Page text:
Meet Ori the Border Collie: Farmer’s best friend and cowhand extraordinaire
In the heartland of agricultural dedication, we meet Ori, a remarkable three-year-old Border Collie who proves that working dogs are not only essential for farm success but also cherished companions.
In the heartland of agricultural dedication, we meet Ori, a remarkable three-year-old Border Collie who proves that working dogs are not only essential for farm success but also cherished companions. Chad Fryar, a farmer, and Ori’s proud owner, shares the story of their journey to an unbreakable bond.
Ori came into Fryar’s life through friends who specialize in obedience dog training. They said Ori’s previous owner surrendered him with a single condition: that he find a new owner who could put his skills to work, so re-homing Ori with Fryar was a serendipitous match. From the moment Chad introduced Ori to herding stock, it was clear that he was a natural.
“I had high expectations of him, and he does for me as well,” Chad said. “We kind of just push each other to do better and to get the jobs done more efficiently at the end of the day.”
From the jump, Ori became not only Chad’s trusted working partner but also his best buddy. The incredible collie’s role on the farm is crucial. When Chad is in the pasture, moving cattle or attending to their needs, Ori is always right by his side to assist. Together, they form a seamless team, making the cattle-handling process efficient and low-stress.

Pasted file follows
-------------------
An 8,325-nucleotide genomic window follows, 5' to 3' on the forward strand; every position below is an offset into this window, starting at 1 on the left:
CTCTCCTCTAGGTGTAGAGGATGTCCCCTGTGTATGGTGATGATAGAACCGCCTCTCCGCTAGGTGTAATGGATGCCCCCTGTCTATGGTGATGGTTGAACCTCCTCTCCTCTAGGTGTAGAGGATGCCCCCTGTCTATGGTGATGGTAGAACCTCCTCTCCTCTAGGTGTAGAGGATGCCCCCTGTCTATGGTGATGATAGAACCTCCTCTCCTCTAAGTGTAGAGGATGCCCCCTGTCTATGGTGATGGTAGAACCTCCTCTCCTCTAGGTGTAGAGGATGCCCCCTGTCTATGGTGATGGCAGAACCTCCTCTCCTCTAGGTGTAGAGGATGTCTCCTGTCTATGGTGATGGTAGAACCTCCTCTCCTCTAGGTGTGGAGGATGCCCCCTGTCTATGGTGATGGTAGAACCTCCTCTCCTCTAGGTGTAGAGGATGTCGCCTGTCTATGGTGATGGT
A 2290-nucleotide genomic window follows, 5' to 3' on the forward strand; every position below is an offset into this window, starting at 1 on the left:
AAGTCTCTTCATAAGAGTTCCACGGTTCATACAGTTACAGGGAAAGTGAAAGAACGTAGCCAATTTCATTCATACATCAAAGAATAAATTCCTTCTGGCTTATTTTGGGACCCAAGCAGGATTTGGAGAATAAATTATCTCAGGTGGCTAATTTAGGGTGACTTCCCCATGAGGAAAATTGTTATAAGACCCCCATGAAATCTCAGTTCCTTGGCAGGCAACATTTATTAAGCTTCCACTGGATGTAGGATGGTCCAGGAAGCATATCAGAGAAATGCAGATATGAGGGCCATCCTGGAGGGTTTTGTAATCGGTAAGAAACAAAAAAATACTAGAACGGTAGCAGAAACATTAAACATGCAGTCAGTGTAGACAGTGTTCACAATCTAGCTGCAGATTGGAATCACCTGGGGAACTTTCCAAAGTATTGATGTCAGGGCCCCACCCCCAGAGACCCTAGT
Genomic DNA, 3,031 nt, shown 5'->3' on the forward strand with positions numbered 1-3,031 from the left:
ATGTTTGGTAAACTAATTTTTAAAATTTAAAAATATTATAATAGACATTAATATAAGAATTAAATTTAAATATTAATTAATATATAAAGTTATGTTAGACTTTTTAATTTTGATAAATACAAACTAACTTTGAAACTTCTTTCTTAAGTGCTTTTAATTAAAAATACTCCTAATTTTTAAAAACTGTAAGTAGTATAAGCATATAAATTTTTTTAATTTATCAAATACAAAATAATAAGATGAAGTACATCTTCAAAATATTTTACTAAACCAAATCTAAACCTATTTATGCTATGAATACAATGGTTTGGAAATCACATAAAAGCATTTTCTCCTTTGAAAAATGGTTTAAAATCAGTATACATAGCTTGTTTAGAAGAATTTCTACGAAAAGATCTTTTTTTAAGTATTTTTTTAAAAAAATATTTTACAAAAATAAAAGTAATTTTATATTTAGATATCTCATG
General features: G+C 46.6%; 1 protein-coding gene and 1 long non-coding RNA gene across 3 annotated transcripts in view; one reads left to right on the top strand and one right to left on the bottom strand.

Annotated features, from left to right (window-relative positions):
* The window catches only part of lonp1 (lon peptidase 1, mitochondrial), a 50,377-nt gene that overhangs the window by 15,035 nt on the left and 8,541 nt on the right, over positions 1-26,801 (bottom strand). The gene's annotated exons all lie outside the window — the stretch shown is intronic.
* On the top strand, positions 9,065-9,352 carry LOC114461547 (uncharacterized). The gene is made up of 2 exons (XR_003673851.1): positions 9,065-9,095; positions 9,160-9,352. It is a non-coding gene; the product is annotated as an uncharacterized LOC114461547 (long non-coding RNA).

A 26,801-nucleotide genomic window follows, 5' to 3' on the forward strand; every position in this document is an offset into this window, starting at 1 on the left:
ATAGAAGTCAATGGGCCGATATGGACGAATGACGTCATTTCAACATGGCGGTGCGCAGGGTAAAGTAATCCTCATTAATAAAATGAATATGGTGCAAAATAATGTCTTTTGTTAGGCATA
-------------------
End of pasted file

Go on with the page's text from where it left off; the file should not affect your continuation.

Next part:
“I believe in the lowest stress method, and I believe the same thing is true with a quality working dog,” Fryar said. “They get the job done without getting the cattle all riled up,” Chad said, acknowledging that without Ori’s help, he would need to rely solely on his horse, which would wear the horse out quickly. The farm dog’s presence allows him to step back and allow Ori to use his herding instincts to calmly guide the cattle.
Fryar often works alone when farming, his work week extending 50-65 hours, so Ori is more than just a working dog — he is Chad’s constant companion. By his side, there is no task they cannot accomplish on the farm — especially when it comes to handling calves.
“I know for sure that if I’ve got him, and there’s nothing that we can’t go accomplish when it comes to calf,” Chad said proudly. The bond between farmer and dog is so strong that they are inseparable during the long hours, except for meal breaks and sleep. In their isolation during work hours, Chad confesses that he finds himself talking to Ori more than anyone else.
“I don’t see many people during the day, so I find myself talking to the dogs more than anything else,” he joked. “The best thing is they don’t usually talk back.”
In this solitary world of farming, Ori provides him not only assistance but also companionship. They also share a mutual drive for excellence, pushing each other to do better, work more efficiently, and achieve their farm goals. At the end of a long day, they come home together, and Ori, along with the other animals, are a top priority.
“The animals always come first,” he said. “The dogs and the horses get fed, they get water, and they get cleaned up before I ever even go in the house because they’re on the top of the priority list. They depend upon me for their well-being just as much as I depended upon them to do their job.’